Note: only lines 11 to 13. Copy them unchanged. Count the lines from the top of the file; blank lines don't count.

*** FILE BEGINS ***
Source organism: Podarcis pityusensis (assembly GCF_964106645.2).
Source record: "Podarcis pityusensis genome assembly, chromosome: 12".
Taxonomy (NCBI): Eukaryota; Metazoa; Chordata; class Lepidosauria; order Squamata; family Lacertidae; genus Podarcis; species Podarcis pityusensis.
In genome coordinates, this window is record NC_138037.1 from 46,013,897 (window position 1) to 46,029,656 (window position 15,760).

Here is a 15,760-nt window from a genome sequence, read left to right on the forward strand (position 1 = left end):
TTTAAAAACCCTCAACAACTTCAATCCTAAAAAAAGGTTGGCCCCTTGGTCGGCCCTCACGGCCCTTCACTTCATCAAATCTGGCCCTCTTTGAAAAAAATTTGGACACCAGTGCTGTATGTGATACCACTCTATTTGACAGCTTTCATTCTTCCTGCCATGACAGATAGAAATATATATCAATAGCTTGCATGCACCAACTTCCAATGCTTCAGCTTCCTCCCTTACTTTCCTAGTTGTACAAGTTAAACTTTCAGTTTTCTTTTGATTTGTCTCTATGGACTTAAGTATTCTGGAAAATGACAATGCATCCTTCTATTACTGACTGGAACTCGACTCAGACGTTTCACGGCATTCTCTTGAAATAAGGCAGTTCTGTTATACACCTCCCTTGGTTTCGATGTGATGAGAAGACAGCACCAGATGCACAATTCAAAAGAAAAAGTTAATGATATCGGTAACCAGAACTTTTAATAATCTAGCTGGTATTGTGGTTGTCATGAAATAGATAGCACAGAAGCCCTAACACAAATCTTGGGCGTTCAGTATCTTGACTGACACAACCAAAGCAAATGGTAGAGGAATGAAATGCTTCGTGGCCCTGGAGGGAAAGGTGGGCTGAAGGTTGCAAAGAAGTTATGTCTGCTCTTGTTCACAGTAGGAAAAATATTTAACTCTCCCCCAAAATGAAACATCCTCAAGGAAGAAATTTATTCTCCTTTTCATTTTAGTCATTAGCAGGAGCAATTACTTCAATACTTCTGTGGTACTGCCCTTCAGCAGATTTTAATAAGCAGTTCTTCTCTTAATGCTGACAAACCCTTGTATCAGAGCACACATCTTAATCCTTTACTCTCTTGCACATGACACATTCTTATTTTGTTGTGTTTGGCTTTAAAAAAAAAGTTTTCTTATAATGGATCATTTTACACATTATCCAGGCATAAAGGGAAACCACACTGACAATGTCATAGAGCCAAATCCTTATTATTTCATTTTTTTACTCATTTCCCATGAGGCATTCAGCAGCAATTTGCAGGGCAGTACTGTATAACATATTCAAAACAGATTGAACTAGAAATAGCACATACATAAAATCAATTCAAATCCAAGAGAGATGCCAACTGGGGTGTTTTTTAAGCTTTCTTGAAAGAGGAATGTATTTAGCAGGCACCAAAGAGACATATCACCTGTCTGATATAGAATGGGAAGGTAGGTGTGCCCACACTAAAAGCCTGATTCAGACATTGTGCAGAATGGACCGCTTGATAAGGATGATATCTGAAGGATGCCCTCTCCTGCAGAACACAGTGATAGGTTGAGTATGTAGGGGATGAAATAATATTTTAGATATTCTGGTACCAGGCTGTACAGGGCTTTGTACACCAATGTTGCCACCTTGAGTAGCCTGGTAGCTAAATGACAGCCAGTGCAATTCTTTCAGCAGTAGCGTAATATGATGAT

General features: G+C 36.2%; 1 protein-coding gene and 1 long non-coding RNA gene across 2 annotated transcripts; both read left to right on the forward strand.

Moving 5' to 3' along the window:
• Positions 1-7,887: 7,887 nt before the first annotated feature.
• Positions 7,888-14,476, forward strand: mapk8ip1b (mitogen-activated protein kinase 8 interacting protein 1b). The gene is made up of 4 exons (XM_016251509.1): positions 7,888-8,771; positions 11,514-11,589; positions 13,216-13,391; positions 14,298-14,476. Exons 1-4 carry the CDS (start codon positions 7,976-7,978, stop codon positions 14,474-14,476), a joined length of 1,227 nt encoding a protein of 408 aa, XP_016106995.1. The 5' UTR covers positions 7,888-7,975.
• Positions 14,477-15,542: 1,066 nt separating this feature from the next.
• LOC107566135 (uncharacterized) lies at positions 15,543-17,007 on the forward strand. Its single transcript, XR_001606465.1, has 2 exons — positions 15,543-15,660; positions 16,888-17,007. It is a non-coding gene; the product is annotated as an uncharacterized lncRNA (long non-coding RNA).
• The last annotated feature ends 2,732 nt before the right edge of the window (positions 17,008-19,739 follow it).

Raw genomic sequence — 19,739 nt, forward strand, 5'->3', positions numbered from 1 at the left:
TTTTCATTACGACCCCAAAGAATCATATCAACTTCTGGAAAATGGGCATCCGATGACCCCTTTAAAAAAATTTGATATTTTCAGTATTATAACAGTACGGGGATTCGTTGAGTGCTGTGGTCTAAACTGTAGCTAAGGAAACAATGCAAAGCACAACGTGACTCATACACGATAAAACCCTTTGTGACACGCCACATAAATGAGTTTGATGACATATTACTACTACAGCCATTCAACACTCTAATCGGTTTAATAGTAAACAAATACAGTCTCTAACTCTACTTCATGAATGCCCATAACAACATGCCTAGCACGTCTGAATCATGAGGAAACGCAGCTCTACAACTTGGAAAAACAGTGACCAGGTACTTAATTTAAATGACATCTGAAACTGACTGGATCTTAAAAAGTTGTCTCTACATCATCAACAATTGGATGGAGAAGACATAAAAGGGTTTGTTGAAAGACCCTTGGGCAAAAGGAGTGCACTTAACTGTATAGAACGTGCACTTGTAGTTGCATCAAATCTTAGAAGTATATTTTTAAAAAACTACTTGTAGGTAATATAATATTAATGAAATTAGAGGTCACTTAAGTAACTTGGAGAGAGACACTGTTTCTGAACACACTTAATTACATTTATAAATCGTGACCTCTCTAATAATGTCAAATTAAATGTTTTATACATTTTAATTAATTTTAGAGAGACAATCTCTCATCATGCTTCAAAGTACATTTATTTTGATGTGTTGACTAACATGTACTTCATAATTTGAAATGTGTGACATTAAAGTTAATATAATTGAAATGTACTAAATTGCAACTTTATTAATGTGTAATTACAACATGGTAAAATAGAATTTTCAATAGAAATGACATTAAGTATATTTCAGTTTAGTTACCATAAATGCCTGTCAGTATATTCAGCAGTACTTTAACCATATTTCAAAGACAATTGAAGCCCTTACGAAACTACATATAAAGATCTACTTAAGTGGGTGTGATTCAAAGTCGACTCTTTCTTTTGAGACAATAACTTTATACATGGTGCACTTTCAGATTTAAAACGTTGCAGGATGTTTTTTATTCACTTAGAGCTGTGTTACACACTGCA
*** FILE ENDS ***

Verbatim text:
• Positions 14,477-15,542: 1,066 nt separating this feature from the next.
• LOC107566135 (uncharacterized) lies at positions 15,543-17,007 on the forward strand. Its single transcript, XR_001606465.1, has 2 exons — positions 15,543-15,660; positions 16,888-17,007. It is a non-coding gene; the product is annotated as an uncharacterized lncRNA (long non-coding RNA).
• The last annotated feature ends 2,732 nt before the right edge of the window (positions 17,008-19,739 follow it).